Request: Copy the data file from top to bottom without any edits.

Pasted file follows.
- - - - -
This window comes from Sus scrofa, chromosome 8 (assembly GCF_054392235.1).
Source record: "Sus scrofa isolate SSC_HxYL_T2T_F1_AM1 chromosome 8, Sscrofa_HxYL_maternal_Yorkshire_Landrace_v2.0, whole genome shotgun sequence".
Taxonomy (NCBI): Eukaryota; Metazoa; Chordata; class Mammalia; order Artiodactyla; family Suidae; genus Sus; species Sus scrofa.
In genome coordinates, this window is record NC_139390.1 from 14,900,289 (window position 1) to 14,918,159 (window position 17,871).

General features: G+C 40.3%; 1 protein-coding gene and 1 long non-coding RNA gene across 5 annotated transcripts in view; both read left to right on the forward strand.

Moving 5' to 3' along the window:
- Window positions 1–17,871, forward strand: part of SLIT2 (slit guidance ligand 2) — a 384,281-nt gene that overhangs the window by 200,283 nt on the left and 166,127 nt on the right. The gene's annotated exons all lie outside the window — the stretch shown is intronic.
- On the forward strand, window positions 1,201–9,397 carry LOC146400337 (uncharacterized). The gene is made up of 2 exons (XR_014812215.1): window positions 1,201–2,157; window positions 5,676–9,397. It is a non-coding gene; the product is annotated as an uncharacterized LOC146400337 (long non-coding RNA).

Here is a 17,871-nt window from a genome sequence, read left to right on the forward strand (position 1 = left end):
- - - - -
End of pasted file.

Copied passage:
This window comes from Sus scrofa, chromosome 8 (assembly GCF_054392235.1).
Source record: "Sus scrofa isolate SSC_HxYL_T2T_F1_AM1 chromosome 8, Sscrofa_HxYL_maternal_Yorkshire_Landrace_v2.0, whole genome shotgun sequence".
Taxonomy (NCBI): Eukaryota; Metazoa; Chordata; class Mammalia; order Artiodactyla; family Suidae; genus Sus; species Sus scrofa.
In genome coordinates, this window is record NC_139390.1 from 14,900,289 (window position 1) to 14,918,159 (window position 17,871).

General features: G+C 40.3%; 1 protein-coding gene and 1 long non-coding RNA gene across 5 annotated transcripts in view; both read left to right on the forward strand.

Moving 5' to 3' along the window:
- Window positions 1–17,871, forward strand: part of SLIT2 (slit guidance ligand 2) — a 384,281-nt gene that overhangs the window by 200,283 nt on the left and 166,127 nt on the right. The gene's annotated exons all lie outside the window — the stretch shown is intronic.
- On the forward strand, window positions 1,201–9,397 carry LOC146400337 (uncharacterized). The gene is made up of 2 exons (XR_014812215.1): window positions 1,201–2,157; window positions 5,676–9,397. It is a non-coding gene; the product is annotated as an uncharacterized LOC146400337 (long non-coding RNA).

Here is a 17,871-nt window from a genome sequence, read left to right on the forward strand (position 1 = left end):